Play the Field First When Deciding Where to Live in Mexico [Video]
Above is a video of my present place. The button is dead-center. . Due to copyright restrictions on YouTube (which hosts this site's videos), we can't put the music with the video like it should be. But if you'd like a little music while you watch it, click below for one of my faves.)
So a friend moves to your town. She immediately finds a boyfriend, moves into his neighborhood and buys a house. She seems to have convinced herself in two months and at every level that she was set for the long haul. When the boyfriend didn't work out, she realized she didn't like the neighborhood that much, then she sold the house and moved. Now she's starting all over.
The same thing happens when moving to Mexico. It’s so exotic and exciting that it’s easy to fall in love too soon. For example, every year, I think that I have found the best possible living situation, only to find an even better one the next.
In Mexico, you should play the field.
Let’s take my current place. Being willing and eager to brave the low season heat (I love the thunderstorms more than I dislike the heat) has given me a wide range of opportunities since I rent several months off-season.
Houses and apartments fare better in hot, humid climates when lived in. In Mazatlán, hundreds of beautiful beachfront or marina-front condos stand empty a good bit of the year. I am sure it’s the same in every coastal town with a high and low season. Even cities like San Miguel de Allende, with a more temperate climate have a season when people do their traveling.
As you come to know your particular Mexican zip code in paradise, your options improve every year. Here’s why.
You will have local references. Local references help you in the same way here as they do at home. While they may not ask for them, if you have a year or two as a verified reliable renter, it helps establish you for the next year.
You know the drill when it comes to the peculiarities of Mexico. Property owners and potential landlords know you are comfortable with Mexico’s idiosyncrasies. You are used to turning the air conditioner on and off as enter and leave rooms. You won’t immediately react if weird smells start emanating from the bathroom or a bug the size of a small bird flies out of your dresser drawer.
With a few years or tours here, you should have at least working Spanish. You shouldn’t be helpless when it comes to getting something repaired. You can call an exterminator. If something breaks, you know how to find someone to repair it - a Mexican - not someone who speaks English and will likely charge you three-times what you should pay. These things make you a better tenant.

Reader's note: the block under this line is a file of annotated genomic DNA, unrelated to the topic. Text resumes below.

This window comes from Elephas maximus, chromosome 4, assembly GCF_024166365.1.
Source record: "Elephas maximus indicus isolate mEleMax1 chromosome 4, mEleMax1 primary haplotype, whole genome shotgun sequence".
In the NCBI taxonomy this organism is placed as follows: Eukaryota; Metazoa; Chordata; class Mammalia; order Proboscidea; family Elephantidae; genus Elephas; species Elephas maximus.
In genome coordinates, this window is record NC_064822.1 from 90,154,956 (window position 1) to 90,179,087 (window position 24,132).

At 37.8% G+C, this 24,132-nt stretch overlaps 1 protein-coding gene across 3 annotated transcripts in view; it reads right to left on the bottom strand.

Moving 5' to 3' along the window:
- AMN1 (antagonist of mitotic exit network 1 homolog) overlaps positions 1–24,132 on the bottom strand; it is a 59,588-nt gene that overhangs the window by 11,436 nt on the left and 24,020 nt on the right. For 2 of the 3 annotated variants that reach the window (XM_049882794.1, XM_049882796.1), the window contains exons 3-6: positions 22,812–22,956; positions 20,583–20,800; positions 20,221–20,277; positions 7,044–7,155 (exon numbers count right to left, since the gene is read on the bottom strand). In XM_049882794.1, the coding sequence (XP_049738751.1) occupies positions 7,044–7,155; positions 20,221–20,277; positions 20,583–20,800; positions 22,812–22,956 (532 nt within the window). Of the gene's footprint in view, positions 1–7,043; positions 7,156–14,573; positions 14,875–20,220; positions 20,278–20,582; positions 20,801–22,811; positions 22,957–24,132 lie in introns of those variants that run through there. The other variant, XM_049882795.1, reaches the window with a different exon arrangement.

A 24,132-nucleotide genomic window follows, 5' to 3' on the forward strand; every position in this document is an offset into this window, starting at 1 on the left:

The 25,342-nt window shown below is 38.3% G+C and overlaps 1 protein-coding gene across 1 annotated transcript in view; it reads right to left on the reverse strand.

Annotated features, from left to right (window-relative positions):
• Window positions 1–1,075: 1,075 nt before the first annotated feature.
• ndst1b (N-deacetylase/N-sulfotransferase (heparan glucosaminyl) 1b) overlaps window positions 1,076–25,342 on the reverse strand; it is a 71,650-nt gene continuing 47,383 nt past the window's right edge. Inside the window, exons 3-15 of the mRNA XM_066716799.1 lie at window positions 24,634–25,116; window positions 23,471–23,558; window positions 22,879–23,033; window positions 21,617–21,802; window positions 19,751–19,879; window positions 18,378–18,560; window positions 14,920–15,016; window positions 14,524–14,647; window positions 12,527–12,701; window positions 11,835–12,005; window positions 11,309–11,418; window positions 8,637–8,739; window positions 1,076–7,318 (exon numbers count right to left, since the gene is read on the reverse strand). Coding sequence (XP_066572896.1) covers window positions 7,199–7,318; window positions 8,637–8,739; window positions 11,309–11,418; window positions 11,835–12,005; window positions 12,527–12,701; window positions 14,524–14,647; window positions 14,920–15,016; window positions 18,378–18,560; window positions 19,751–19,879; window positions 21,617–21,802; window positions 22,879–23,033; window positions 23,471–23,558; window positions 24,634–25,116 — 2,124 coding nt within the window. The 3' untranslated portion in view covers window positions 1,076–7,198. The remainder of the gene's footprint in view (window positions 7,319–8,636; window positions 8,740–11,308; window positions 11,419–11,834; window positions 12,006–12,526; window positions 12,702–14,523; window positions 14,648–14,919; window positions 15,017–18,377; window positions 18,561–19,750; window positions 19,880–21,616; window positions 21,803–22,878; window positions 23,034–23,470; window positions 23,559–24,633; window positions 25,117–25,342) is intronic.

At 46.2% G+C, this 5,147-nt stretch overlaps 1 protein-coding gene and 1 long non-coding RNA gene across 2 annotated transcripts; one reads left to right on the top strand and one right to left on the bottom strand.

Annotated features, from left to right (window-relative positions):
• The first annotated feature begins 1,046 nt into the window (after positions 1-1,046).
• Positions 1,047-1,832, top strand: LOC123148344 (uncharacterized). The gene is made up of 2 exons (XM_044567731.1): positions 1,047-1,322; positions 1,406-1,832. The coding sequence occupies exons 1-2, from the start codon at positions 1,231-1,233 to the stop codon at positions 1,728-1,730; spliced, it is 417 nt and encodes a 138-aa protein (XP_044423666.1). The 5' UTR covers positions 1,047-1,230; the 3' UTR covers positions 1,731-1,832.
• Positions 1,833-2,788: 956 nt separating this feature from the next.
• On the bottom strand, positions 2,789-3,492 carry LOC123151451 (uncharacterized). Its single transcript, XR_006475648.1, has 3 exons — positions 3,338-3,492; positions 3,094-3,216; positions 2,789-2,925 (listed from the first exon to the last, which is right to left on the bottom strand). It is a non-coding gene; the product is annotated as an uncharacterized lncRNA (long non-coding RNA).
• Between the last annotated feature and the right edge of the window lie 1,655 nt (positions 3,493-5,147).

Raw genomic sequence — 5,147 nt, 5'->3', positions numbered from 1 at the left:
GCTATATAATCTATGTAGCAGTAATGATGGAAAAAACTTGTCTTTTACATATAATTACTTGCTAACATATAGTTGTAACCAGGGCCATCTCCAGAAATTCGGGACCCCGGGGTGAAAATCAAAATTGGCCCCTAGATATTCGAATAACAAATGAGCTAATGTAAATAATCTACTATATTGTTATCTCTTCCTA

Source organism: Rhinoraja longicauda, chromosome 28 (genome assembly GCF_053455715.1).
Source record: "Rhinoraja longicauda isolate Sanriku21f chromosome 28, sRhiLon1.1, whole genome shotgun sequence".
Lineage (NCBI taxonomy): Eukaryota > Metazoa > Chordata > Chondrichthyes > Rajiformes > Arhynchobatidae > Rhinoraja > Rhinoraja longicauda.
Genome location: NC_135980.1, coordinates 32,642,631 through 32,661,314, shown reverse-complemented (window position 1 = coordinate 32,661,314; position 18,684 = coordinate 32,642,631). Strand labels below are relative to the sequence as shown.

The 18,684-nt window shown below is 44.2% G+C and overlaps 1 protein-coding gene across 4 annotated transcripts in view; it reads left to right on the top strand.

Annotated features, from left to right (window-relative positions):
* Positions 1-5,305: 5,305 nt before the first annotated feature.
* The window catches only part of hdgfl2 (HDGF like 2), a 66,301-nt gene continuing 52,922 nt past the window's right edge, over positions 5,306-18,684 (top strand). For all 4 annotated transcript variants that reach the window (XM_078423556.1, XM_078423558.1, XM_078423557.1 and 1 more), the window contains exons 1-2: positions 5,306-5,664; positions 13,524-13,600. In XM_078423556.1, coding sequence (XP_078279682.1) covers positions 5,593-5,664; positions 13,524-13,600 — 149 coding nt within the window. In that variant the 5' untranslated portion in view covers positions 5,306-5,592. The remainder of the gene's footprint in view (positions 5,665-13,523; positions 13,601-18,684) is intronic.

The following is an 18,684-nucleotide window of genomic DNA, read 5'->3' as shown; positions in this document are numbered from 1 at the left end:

But you are still American or Canadian. I won’t go into all the cultural and legal reasons why house and condo owners sometimes prefer American and Canadian tenants. Part of it is that Mexican law is on the side of renters if leases are under two years. Owners, Mexican home owners included, often feel more comfortable renting to Americans or Canadians.
You will make Mexican friends who will know of special opportunities. You will begin to make Mexican friends, especially if you learn Spanish. Don’t underestimate how vast their networks are. They usually were raised in the same city they live in, with friends dating back to grade school as well as having extensive family networks.
More than once a Mexican friend has turned me onto astonishing deals (like a three-bedroom, furnished rental with a pool for $545 a month).
Don't put any money down unless you are working through a trusted source, whether a property manager, a realtor or a local that you trust explicitly. Such requests are often legitimate; land lords can have a variety of terms but again, you should have spent enough time in an area to determine whom you can trust.
You will have a better sense of what things should cost. There really aren’t any short-cuts. You have to spend time in a city to get a full feel for the neighborhoods. After three years in Mazatlán, I know that El Centro (the historical district of Mazatlan) floods and is hotter in the summer than the Marina area. I know that the Marina area is vacant in the summer. Knowing these things from personal experience registers differently than hearing about it.